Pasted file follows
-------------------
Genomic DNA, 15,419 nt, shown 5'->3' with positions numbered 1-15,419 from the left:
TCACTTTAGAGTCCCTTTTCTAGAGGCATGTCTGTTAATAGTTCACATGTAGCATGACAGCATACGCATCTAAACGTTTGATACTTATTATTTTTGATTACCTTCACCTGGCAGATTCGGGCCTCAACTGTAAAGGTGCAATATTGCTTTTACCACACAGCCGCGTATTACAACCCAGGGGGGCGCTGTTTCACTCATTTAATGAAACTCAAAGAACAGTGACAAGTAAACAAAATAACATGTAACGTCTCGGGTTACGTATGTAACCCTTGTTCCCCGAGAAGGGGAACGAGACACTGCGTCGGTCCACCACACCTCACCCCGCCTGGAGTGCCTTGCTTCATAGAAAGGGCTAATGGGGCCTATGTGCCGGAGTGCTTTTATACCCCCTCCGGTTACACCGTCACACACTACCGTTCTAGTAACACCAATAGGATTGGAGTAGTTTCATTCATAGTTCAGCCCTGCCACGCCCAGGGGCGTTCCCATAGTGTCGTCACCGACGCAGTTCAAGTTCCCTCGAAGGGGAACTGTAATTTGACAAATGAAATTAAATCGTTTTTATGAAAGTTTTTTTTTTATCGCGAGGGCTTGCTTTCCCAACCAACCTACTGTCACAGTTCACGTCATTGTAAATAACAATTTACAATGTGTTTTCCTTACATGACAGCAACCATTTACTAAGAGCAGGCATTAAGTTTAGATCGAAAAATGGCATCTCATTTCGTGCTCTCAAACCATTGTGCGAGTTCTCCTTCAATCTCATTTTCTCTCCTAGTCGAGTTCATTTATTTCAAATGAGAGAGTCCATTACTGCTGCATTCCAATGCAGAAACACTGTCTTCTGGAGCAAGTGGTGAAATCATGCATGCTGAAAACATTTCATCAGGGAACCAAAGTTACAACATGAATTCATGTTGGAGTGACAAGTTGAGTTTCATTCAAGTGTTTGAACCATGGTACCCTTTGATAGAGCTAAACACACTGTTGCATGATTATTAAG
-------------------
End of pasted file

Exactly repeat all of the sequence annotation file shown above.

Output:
Genomic DNA, 15,419 nt, shown 5'->3' with positions numbered 1-15,419 from the left:
TCACTTTAGAGTCCCTTTTCTAGAGGCATGTCTGTTAATAGTTCACATGTAGCATGACAGCATACGCATCTAAACGTTTGATACTTATTATTTTTGATTACCTTCACCTGGCAGATTCGGGCCTCAACTGTAAAGGTGCAATATTGCTTTTACCACACAGCCGCGTATTACAACCCAGGGGGGCGCTGTTTCACTCATTTAATGAAACTCAAAGAACAGTGACAAGTAAACAAAATAACATGTAACGTCTCGGGTTACGTATGTAACCCTTGTTCCCCGAGAAGGGGAACGAGACACTGCGTCGGTCCACCACACCTCACCCCGCCTGGAGTGCCTTGCTTCATAGAAAGGGCTAATGGGGCCTATGTGCCGGAGTGCTTTTATACCCCCTCCGGTTACACCGTCACACACTACCGTTCTAGTAACACCAATAGGATTGGAGTAGTTTCATTCATAGTTCAGCCCTGCCACGCCCAGGGGCGTTCCCATAGTGTCGTCACCGACGCAGTTCAAGTTCCCTCGAAGGGGAACTGTAATTTGACAAATGAAATTAAATCGTTTTTATGAAAGTTTTTTTTTTATCGCGAGGGCTTGCTTTCCCAACCAACCTACTGTCACAGTTCACGTCATTGTAAATAACAATTTACAATGTGTTTTCCTTACATGACAGCAACCATTTACTAAGAGCAGGCATTAAGTTTAGATCGAAAAATGGCATCTCATTTCGTGCTCTCAAACCATTGTGCGAGTTCTCCTTCAATCTCATTTTCTCTCCTAGTCGAGTTCATTTATTTCAAATGAGAGAGTCCATTACTGCTGCATTCCAATGCAGAAACACTGTCTTCTGGAGCAAGTGGTGAAATCATGCATGCTGAAAACATTTCATCAGGGAACCAAAGTTACAACATGAATTCATGTTGGAGTGACAAGTTGAGTTTCATTCAAGTGTTTGAACCATGGTACCCTTTGATAGAGCTAAACACACTGTTGCATGATTATTAAG